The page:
While the Kassam rockets are falling, one group of Sderot natives is singing. The band Teapacks, hailing from the besieged development city in the south, has just released its 10th album.
Teapacks continues its light-hearted caricatures of Israeli society.
The cover of their new album, Radio Music Hebrew, is a cartoon of the band drawn by well known Israeli cartoonist Michel Kishka. Lead singer Kobi Oz explains the drawing, which is based on the band's lyrics:
"There is a big street party and there is a caricature of us performing. We have some Kassam rockets and we have the Sheehab which is the new Iranian nuclear rocket flying. And if you can see behind us, there is a kind of suicide terrorist waiting for his chance to blow up. We have the haredim and the students and the new Jamaican style Israelis. We have a lot of types and the album talks about all of them."
One of Teapacks influences is the 1970's Israeli band Kaveret, whose popular Poogy series had fun with Israeli culture. "This is pop music," says Oz. "It's not something of fashion, it's something of folklore. It's like a salute to the music people in Israel listened to forty years ago."
But the Teapacks sound is definitely original. They were one of the first bands in Israeli to incorporate rap in their music. "The artists in Israel are very verbal and they have to say a lot of things so rap is perfect for Israeli music," says Oz. "You can express your opinion in many words. It's not only rap about 'how big is my car,' it's rap about political opinions and telling funny tales. So our kind of rap is like a Jewish rap."
Along with the rap is the Mizrachi style of music Oz grew up with. He personally plays the accordion on many tracks, giving the funky rhythms a kind of kibbutz feel.
Even the band's name is a combination. "I drank a lot of tea when I wrote the songs," Oz explains. But the other meaning of their name is "tipex," which is the Hebrew word for White-Out. "We like to wipe up borders between styles and between people. We are trying to combine something new because we are bored of all the styles."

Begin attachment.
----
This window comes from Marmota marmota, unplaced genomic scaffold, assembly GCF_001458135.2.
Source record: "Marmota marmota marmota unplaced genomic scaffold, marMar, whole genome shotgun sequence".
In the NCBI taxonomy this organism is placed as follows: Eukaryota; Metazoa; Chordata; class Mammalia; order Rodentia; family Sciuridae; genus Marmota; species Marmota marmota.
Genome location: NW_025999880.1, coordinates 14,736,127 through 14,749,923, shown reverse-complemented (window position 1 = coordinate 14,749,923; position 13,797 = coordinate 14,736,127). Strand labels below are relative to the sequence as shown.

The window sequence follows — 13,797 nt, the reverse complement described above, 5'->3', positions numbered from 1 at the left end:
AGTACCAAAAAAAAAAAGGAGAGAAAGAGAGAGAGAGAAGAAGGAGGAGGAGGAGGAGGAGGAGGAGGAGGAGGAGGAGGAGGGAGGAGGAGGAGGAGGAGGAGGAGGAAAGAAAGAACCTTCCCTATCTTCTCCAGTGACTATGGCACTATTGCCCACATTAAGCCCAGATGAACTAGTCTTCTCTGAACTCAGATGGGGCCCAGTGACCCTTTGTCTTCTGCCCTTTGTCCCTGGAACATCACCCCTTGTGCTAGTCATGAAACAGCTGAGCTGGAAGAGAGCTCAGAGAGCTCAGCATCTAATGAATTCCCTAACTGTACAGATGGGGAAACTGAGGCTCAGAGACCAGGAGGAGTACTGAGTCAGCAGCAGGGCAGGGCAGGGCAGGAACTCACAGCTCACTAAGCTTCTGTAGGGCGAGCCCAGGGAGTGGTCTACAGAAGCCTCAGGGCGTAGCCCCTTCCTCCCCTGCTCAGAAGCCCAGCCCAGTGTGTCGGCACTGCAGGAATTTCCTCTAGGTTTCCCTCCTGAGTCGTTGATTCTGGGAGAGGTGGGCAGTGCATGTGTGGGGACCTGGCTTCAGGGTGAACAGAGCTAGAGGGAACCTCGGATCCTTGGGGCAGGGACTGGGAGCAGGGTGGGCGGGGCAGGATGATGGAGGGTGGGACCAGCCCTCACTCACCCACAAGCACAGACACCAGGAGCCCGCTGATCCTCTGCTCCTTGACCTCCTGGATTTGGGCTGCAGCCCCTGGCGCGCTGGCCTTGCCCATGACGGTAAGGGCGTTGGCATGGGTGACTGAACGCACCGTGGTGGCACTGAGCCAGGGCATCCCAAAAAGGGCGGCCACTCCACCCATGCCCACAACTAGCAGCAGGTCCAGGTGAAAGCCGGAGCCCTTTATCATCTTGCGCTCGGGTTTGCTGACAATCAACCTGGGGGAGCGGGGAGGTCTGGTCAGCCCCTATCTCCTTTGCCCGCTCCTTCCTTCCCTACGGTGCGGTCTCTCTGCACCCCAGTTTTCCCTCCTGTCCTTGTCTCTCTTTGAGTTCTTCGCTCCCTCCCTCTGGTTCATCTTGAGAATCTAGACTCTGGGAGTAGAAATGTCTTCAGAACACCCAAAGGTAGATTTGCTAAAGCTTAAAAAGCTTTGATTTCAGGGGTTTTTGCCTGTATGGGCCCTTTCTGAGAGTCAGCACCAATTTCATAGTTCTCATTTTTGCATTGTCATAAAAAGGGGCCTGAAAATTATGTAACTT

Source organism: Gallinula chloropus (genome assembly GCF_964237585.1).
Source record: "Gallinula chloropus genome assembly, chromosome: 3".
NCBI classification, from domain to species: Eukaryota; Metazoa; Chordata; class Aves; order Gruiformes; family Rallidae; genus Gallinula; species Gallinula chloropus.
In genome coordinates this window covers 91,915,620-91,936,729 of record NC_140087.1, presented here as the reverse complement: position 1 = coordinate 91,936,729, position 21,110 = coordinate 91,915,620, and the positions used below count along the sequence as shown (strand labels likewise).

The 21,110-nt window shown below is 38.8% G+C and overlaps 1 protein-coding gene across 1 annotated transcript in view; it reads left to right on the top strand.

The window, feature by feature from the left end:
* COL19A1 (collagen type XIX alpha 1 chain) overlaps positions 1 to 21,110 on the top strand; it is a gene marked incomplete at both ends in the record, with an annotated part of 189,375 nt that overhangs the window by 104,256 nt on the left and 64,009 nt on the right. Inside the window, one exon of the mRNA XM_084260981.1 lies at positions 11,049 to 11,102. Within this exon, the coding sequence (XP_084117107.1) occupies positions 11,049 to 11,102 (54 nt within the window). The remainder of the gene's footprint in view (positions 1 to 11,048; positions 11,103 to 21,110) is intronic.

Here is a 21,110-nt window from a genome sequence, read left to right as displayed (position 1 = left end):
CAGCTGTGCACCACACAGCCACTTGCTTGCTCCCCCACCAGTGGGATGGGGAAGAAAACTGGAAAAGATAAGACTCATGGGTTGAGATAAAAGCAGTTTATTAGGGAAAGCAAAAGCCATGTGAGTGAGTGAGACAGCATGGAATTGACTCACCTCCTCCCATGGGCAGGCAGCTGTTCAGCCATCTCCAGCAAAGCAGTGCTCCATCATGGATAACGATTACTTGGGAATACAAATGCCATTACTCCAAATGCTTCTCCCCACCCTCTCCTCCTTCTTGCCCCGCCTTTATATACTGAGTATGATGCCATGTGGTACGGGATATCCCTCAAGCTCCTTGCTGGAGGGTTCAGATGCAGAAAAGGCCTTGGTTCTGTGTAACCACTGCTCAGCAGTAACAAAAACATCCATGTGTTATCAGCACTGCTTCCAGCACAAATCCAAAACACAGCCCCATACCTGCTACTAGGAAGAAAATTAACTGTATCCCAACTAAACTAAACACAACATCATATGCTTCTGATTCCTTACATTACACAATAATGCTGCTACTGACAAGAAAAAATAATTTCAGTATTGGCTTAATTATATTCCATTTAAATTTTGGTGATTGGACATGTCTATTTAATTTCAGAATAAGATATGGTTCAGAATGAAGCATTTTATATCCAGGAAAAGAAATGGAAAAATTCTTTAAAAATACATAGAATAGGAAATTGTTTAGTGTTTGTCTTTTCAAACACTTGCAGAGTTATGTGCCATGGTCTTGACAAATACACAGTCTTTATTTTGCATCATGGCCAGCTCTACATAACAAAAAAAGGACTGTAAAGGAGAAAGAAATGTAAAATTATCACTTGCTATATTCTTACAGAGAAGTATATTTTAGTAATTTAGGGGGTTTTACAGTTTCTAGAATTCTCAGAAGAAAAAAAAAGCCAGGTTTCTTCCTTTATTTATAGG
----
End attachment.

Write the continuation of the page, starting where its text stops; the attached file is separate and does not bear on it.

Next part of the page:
This combination has led to success. Even though the band's quirky lyrics are half the fun, the music can still move people around the world. Their third album sold 3,000 records in Japan. "When we heard about people outside of Israel loving and connecting to this kind of music it made us very happy and very surprised. They like this accordion kind of playing and the artistic album covers."
Last year Oz released a solo album of slow songs and ballads. "It's like a REM scan into my soul. It talks about a hard period of my life, like a sad diary." Although not a Teapacks album, the other members of Teapacks contributed to it. "Teapacks is all about photographing the outside, and this is kind of intimate. It's Kobi Oz and it's like a private peek into my life at that period."
While not particularly religious, the band maintains its Jewishness. The covers of all their albums feature a hamsa, the symbol of a hand often associated with the kabbalah. "The hamsa is the most ancient Jewish symbol. Like the hand that prevented G-d from striking the Jewish houses. So the hamsa is protecting life."
Having recently returned from a series of dates in America and England, the band is now preparing for a tour of Israel in support of their new album. One can expect can expect their sense of humor in the face of Israel's challenges to come through on stage as well. According to Oz, "For us it's like a big outdoor market, with a lot of vegetables and a lot of shouting. It's a fun experience to record and to perform in Israel. This is a funny country."
Benyamin Bresky is the host of The Beat on Israel National Radio. He maintains a music journal at